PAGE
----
It’s a separate government with the single largest and easiest supply of raw cash that he could ever dream about, and he exercises effective control over all of it.

All of that power concentrated in one person and exclusionary of individuals who were elected by the people of this country to represent and serve them, and exclusionary of the audit process that is so vitally necessary in the public sector!

That’s dangerous in the extreme.

But it’s not only myself who is concerned. Many of you are as well. Indeed, even some persons connected in one way or another with the SIDF have become verynervous, as they consider the ramifications of the whole thing. And I wouldn’t be surprised if at last one of them makes a hasty exit soon.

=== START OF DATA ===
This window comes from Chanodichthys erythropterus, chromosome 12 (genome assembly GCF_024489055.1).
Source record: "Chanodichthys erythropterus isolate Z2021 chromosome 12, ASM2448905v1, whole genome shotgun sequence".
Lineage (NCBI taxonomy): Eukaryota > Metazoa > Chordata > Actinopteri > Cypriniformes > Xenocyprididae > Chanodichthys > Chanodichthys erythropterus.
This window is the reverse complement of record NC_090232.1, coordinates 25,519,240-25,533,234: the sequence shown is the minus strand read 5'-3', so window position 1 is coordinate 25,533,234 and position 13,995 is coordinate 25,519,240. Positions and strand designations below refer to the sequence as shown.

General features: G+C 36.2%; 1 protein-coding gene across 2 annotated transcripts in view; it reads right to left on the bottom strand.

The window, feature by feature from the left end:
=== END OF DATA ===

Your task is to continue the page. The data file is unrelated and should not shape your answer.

The secrecy and the intrigue in the SIDF are the things of which dictatorship is made.

By contrast, Antigua & Barbuda just passed a Citizenship by Investment Act.

That Act and its Regulations, though less than perfect, are far more respectful of the people of that country than ours are of our people.

The Government had intended to include named charities, but the Opposition argued them out of it. So apart from the corporate investment option and the real estate option, our neighbours to the East have stipulated by law:(i)that  all contributions will go to a Government account set up under its Finance

Administration Act, subject to the scrutiny of the Director of Audit for Antigua &Barbuda, and (ii) that the Minister responsible for the citizenship program has to report on it in as detailed manner to Parliament every six months.

This commendable effort we’re seeing in Antigua & Barbuda to be transparent and democratic is not in our Dictator’s Handbook.